Dr Jody Mason has been awarded an Alzheimer’s Research UK Major Project Grant to look for small compounds called peptides which might be able to prevent the build-up of toxic proteins in the brain linked to Parkinson’s disease and related dementias.
Dr Mason, from the Department of Biology & Biochemistry, has been awarded £332,000 over three years to identify peptides which can halt the build-up of so-called Lewy bodies. These are toxic clumps of proteins within dopamine-producing cells, which interfere with normal brain function.
The research team, working alongside Dr Rob Williams’ group, will sift through vast mixtures of peptides, short chains of amino acids, within living cells. This will identify which stop Lewy bodies from forming by sticking to a key protein and most importantly detoxifying it.
By characterising the function of any promising peptides, and testing them inside brain cells for safety and efficacy, the team hope to eventually identify peptides which could become new therapeutic drugs. The award is highly interdisciplinary, involving collaborators at the University of Queensland in Australia with considerable expertise towards turning peptide-based compounds into drugs.
Dr Mason said: “We are very grateful for Alzheimer’s Research UK recognising our work and for funding the project. Toxic neuronal inclusions known as Lewy bodies are key causative agents in Parkinson’s disease pathology. We will now study how cell death and clumping are linked and therefore how toxicity can be prevented using our cell-derived peptides, offering the possibility to develop pre-clinical drug leads or diagnostics towards a Parkinson’s treatment.”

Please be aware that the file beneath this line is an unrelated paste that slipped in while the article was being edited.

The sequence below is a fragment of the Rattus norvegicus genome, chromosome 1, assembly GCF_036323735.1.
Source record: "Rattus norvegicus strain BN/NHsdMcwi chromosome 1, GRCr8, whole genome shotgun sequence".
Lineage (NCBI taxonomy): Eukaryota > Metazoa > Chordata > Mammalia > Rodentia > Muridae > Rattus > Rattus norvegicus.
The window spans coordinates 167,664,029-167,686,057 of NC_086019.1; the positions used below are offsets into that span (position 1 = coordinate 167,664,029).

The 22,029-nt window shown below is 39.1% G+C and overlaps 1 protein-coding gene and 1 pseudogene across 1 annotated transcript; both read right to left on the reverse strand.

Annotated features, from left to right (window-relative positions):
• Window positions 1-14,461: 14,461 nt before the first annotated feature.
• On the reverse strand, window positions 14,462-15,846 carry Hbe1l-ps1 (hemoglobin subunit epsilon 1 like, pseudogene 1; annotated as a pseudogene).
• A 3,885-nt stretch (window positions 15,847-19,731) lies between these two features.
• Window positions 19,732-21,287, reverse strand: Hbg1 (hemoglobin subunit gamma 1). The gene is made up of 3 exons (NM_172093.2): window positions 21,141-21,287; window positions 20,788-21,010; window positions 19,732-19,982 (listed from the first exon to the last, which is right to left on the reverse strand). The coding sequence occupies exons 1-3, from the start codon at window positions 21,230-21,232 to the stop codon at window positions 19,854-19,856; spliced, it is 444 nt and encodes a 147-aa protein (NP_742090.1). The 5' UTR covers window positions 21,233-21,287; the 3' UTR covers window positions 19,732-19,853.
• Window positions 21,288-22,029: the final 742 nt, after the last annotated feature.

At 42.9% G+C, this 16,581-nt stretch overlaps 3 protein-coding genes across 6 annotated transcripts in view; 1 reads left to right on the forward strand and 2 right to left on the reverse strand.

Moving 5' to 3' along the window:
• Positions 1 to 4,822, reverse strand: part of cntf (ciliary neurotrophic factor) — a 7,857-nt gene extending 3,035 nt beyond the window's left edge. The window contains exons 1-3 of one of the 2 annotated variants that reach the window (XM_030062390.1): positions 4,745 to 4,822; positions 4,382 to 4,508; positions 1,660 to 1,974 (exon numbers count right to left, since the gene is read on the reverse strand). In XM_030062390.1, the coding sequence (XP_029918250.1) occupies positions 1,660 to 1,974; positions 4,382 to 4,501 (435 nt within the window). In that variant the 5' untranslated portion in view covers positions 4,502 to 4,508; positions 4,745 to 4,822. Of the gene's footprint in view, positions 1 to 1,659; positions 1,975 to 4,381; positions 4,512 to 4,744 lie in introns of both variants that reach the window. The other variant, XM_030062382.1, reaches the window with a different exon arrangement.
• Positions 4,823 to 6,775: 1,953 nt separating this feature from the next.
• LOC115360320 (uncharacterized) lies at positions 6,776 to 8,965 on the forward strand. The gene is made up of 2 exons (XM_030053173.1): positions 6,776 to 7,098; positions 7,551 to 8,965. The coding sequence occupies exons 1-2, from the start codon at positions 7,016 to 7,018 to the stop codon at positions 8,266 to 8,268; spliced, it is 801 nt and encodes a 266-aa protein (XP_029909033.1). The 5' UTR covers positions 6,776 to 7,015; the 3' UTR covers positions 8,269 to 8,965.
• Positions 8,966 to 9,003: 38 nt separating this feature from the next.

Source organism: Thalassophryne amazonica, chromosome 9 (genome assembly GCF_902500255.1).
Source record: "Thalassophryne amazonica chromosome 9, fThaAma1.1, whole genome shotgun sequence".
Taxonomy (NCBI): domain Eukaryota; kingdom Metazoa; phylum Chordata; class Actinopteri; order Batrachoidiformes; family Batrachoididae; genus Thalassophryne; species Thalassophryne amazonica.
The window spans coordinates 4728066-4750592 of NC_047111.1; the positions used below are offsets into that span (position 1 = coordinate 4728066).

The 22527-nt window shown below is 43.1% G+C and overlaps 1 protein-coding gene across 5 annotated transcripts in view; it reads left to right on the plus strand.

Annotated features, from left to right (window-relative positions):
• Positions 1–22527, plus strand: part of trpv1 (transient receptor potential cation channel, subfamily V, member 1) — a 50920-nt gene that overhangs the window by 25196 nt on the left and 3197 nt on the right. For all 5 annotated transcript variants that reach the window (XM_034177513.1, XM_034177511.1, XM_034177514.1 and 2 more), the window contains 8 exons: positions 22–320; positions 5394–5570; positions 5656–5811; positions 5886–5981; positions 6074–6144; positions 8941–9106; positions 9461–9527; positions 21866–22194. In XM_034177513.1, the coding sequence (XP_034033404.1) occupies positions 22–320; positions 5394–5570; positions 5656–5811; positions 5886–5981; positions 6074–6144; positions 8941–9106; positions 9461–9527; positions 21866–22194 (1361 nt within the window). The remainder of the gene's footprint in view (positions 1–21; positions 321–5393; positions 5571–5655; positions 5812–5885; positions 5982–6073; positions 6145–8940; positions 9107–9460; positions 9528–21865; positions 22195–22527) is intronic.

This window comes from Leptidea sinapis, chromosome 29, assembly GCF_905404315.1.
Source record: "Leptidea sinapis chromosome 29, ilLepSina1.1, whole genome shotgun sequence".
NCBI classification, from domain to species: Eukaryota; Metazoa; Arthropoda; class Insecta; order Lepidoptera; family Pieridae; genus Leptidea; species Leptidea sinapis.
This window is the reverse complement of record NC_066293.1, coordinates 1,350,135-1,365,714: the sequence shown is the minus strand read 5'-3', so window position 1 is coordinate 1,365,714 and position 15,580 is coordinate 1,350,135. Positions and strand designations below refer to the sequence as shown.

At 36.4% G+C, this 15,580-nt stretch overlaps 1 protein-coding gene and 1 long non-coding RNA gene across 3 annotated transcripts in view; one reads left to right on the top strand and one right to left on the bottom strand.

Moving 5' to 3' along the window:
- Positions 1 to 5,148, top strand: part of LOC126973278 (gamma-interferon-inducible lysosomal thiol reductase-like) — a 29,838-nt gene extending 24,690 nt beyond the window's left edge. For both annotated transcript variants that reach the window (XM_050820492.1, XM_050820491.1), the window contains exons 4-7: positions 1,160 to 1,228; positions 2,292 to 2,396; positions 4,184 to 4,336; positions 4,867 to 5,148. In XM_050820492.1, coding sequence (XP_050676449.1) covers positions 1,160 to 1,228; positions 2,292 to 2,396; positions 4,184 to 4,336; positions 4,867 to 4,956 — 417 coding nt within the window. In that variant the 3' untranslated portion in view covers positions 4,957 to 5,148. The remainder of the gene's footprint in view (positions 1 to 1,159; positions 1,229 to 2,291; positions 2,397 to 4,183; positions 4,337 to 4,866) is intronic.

Dr Rob Williams added: “There is an urgent need for treatments to halt the progression of Parkinson’s disease and Dementia with Lewy Bodies and these peptides offer a new therapeutic approach to tackle the problem.”
Dr Sara Imarisio, Head of Research at Alzheimer’s Research UK said: “There are 850,000 people living with dementia in the UK, including 87,000 people in the South West, and as we are all living longer, this number is set to rise. While age is a big risk factor for dementia, it is not a normal part of ageing. Dementia is the result of physical changes to the brain caused by diseases like Alzheimer’s. Understanding the complex process that contribute to the development of Alzheimer’s disease is crucial in the hunt for new treatments.
“We are delighted to support pioneering research projects in Bath. Alzheimer’s Research UK receives no government funding for the research we support and it is only thanks to the generosity of our supporters that we’re able to fund vital dementia research.”
The research grant will support a postdoctoral researcher in Dr Mason’s group and Research Technician in Dr William’s group for the duration of the study. Dr Mason’s lab is also investigating how peptides might be used to combat certain kinds of cancers.